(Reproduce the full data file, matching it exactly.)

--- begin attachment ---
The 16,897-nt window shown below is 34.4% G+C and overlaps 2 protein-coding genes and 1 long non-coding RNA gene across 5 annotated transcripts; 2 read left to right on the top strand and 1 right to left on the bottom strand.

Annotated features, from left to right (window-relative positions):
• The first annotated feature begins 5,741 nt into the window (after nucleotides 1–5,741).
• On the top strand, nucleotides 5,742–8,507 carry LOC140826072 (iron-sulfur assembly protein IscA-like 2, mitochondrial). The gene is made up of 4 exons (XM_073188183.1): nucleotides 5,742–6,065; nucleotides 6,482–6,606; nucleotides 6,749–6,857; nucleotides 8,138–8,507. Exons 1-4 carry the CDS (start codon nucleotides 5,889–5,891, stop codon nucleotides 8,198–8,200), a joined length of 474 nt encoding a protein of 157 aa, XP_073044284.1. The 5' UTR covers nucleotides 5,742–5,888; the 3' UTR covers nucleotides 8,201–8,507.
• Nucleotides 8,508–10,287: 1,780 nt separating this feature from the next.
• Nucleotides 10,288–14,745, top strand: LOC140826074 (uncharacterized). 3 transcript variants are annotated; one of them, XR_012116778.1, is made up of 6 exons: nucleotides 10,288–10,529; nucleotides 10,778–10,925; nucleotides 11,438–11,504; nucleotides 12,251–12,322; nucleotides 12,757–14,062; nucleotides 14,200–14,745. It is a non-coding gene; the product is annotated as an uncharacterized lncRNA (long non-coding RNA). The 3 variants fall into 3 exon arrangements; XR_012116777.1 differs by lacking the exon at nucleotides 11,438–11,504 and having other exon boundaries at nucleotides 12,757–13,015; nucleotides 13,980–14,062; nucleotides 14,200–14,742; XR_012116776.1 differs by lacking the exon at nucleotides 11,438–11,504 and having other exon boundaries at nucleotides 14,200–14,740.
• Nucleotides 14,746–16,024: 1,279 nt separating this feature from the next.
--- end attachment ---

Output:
The 16,897-nt window shown below is 34.4% G+C and overlaps 2 protein-coding genes and 1 long non-coding RNA gene across 5 annotated transcripts; 2 read left to right on the top strand and 1 right to left on the bottom strand.

Annotated features, from left to right (window-relative positions):
• The first annotated feature begins 5,741 nt into the window (after nucleotides 1–5,741).
• On the top strand, nucleotides 5,742–8,507 carry LOC140826072 (iron-sulfur assembly protein IscA-like 2, mitochondrial). The gene is made up of 4 exons (XM_073188183.1): nucleotides 5,742–6,065; nucleotides 6,482–6,606; nucleotides 6,749–6,857; nucleotides 8,138–8,507. Exons 1-4 carry the CDS (start codon nucleotides 5,889–5,891, stop codon nucleotides 8,198–8,200), a joined length of 474 nt encoding a protein of 157 aa, XP_073044284.1. The 5' UTR covers nucleotides 5,742–5,888; the 3' UTR covers nucleotides 8,201–8,507.
• Nucleotides 8,508–10,287: 1,780 nt separating this feature from the next.
• Nucleotides 10,288–14,745, top strand: LOC140826074 (uncharacterized). 3 transcript variants are annotated; one of them, XR_012116778.1, is made up of 6 exons: nucleotides 10,288–10,529; nucleotides 10,778–10,925; nucleotides 11,438–11,504; nucleotides 12,251–12,322; nucleotides 12,757–14,062; nucleotides 14,200–14,745. It is a non-coding gene; the product is annotated as an uncharacterized lncRNA (long non-coding RNA). The 3 variants fall into 3 exon arrangements; XR_012116777.1 differs by lacking the exon at nucleotides 11,438–11,504 and having other exon boundaries at nucleotides 12,757–13,015; nucleotides 13,980–14,062; nucleotides 14,200–14,742; XR_012116776.1 differs by lacking the exon at nucleotides 11,438–11,504 and having other exon boundaries at nucleotides 14,200–14,740.
• Nucleotides 14,746–16,024: 1,279 nt separating this feature from the next.